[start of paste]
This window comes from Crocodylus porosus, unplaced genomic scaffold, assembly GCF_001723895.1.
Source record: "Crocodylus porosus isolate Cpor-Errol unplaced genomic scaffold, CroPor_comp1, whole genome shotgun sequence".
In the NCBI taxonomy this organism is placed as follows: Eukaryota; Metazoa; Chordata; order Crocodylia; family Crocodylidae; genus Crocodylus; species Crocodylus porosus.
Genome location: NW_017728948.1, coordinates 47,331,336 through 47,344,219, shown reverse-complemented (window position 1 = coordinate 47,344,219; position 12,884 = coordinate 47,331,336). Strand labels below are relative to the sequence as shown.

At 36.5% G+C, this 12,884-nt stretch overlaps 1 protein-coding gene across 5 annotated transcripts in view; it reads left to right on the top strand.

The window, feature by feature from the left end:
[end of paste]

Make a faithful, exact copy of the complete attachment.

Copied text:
This window comes from Crocodylus porosus, unplaced genomic scaffold, assembly GCF_001723895.1.
Source record: "Crocodylus porosus isolate Cpor-Errol unplaced genomic scaffold, CroPor_comp1, whole genome shotgun sequence".
In the NCBI taxonomy this organism is placed as follows: Eukaryota; Metazoa; Chordata; order Crocodylia; family Crocodylidae; genus Crocodylus; species Crocodylus porosus.
Genome location: NW_017728948.1, coordinates 47,331,336 through 47,344,219, shown reverse-complemented (window position 1 = coordinate 47,344,219; position 12,884 = coordinate 47,331,336). Strand labels below are relative to the sequence as shown.

At 36.5% G+C, this 12,884-nt stretch overlaps 1 protein-coding gene across 5 annotated transcripts in view; it reads left to right on the top strand.

The window, feature by feature from the left end: